When greeting the airport service people  first with "Salaam Alaykum", I would be greeted with a smile and they would help me out "the extra mile" at those airports. I remember a Gulf Air flight which I had taken,  had the flight servers dressed in Arab costume and serving real Arabic (the green cardamon one famous in the Arabian Peninsula) coffee from the "Dhalla" (a traditional brass Arab coffee pot) and pouring it into a ceramic finjan (traditional Arab coffee cup) for those asking for coffee. I kept the finjan with "Gulf Air" written on it as a souvenir, naughty me!

I agree Gulf Air had seen better days as the service has a tarnished feeling now, but my recent flight from Bangkok to Sana'a, Yemen was really good as the flight connection required an overnight in Bahrain, and a free overnight hotel room in a nice 4 star hotel with free Bahraini visa and transfer, with an Arabic dinner and breakfast was included with no difficulties leaving from Yemen back to Bangkok on the return flight!

    (internet photo)
Uzbekistan Airways: Bangkok-Tashkent-Riga  
 The price for  this flight on Uzbekistan airways was fabulously cheap and I would have regretted it if I had passed it up and not experienced something different like Uzbekistan. I recall leaving Bangkok at a horrible hour like 0300 in the morning but the polite flight attendant upgraded me to a nicer seat without me requesting it. Uzbekistan airlines had really nice food, interesting tasting Uzbek "Azya" beer, and Uzbek wine which I enjoyed tasting. Listening to the music service on the flight was fun and unusual as haunting Uzbek music played on my headset. 
 Transfer at Tashkent airport was interesting as the transit hall was in a building like an old style palace or manor. After going through a passport security stamp from a smiling, handsome security officer in Tashkent, I tried an Uzbek salad and some tea, trying to capture every ambient situation there, not knowing if I would ever come through this region again. I slept on the floor on an oriental rug waiting for my connecting flight.  I will definitely want to fly Uzbekistan air again for the experience again at least for the food and music.


Living in the UK had its advantages for my itchy traveller's feet and whenever I had short breaks from my studies as well as weekends, my friends and I would pop over to the Continent  to explore. There was no Channel Tunnel (Chunnel) train service at that time, only ferry or hydrofoil service. ( gosh, the stories from these experiences is another topic on its own!, ie. a drunk female passenger making a strip show, undressing until fully naked for us all to see, with Japanese male passengers taking out their cameras,etc)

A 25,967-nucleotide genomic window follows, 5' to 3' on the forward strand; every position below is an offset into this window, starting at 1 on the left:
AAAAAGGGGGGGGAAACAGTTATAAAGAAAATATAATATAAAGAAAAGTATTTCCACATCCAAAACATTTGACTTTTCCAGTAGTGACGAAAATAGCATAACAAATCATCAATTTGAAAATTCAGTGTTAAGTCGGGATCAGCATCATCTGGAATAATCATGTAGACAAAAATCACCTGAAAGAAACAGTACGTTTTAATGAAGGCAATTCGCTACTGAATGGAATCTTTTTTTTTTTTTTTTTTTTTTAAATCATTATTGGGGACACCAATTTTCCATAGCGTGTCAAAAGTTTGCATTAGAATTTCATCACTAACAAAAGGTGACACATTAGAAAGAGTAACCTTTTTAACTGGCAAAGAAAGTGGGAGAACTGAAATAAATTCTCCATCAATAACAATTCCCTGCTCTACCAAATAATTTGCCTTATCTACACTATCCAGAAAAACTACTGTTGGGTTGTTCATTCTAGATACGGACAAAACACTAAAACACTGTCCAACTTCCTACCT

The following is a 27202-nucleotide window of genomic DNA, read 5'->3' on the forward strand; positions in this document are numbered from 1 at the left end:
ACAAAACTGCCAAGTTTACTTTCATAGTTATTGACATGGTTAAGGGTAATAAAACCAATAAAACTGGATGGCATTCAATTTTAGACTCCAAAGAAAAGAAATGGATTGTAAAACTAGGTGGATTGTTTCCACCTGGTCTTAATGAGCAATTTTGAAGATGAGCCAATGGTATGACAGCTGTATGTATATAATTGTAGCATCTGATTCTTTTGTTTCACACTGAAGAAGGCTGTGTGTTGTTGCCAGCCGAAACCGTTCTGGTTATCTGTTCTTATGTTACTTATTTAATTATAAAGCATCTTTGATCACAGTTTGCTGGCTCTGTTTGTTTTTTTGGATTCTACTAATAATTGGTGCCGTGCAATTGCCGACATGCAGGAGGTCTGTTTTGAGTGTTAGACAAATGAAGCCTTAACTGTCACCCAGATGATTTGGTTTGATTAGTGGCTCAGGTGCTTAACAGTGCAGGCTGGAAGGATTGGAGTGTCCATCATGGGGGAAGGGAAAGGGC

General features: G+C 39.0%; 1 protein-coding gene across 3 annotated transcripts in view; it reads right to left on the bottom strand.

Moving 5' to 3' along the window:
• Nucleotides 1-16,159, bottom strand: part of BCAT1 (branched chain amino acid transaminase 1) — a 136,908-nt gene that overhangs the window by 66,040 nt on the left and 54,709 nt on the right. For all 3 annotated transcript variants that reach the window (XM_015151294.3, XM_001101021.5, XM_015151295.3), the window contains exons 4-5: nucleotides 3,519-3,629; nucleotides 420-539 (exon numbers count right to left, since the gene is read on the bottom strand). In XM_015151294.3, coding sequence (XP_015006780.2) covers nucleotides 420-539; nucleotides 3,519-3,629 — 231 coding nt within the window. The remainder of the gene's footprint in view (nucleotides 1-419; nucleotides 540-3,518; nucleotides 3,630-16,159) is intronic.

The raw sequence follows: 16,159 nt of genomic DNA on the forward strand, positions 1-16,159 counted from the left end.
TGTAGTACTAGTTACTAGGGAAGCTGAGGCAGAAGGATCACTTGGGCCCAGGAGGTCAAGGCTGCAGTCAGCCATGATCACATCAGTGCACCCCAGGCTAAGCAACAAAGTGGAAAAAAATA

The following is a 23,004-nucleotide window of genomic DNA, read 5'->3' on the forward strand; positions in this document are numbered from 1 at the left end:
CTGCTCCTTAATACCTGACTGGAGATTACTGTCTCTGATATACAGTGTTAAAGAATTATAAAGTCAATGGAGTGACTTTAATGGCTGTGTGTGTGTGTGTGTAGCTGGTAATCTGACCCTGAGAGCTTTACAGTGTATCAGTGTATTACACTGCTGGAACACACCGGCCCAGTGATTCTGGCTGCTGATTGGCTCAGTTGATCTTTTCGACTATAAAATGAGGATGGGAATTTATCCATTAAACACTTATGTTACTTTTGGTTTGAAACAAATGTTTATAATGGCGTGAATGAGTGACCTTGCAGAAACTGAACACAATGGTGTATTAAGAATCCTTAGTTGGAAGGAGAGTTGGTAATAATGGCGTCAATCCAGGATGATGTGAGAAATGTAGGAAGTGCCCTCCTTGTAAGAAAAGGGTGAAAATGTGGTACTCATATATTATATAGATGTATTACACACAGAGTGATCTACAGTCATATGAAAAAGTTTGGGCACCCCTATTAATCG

We would buy the Inter rail pass (Americans have Euro rail but I never experienced what that was like so I can't compare the two) which was a little card which we would write in ourselves the next location where we wanted to go, and would travel to 10 countries in 10 days sort of trips. During that time, countries like Poland, Hungary or Czechoslovakia were not on the list for us to travel to, and we needed to apply for visas to visit those places, so they were off limits to these kind of fun trips we used to make.
 We were very young and had a very limited budget, so we would visit the cities and attractions during the day, and after dinner or cake at a cafe we would take the overnight train to a new location, avoiding paying for hotel or youth hostels.
 German trains were fun as enough of us would claim the train compartment together and would pull out all the seats on both sides to form beds, and we would  sleep in peace and quiet, with the romantic train track clicks lullaby helping me to sleep, at times peeking with one eye out to see fascinating lights of the nighttime places speed past. (I think today there is an extra charge for these kinds of seats. We paid no extra charges.

The "Euro" currency was unheard of then, and each country had her own currency, so at the end of the trip we would have an odd collection of funny coins from different places, which are a collector's item today. Our passports would have more European stamps in them then as each country had their own immigration and the guards would wake us at early hours to stamp our passport.

I took a midnight train from Moscow to Leningrad ( USSR) and had a lovely cosy top compartment with a radio, and my little Russian bag lunch which I bought from the train station which I enjoyed the simple but unusual contents, as well as sipping some tea from a glass which was housed in an ornate silver holder. I enjoyed the experience so much that I tried to nick the tea glass but eventually surrendered it back to the train master. Naughty me!
 A final funny (and rather scary) memory. My friend and I were travelling with the  Inter rail pass to Berlin; West Berlin to be precise, as it was before the Berlin wall came down.  We had to cross through the "DDR"/ East German territory to get to Berlin, and when the East German immigration and train guard came to our compartment he told us that our pass would not cover the cost of the DDR section of travel and wanted to kick us off at the border of East and West Germany! Luckily, and thankfully, a caring Dutch passenger travelling with us in our compartment paid something to the East German guard and the situation cleared quickly.  To solve this problem on our return leaving Berlin, we managed to join some West German women and had a ride back in their car through DDR territory (at the border our passports had to be put into a long conveyor belt which we collected on the other side!) and we got a ride back to Hannover,West Germany.

Taking a train today through Europe, with it's different adventures and experiences, in my opinion, would pale the experiences I experienced when I was a kid. I would like to hear your opinions on how they differ!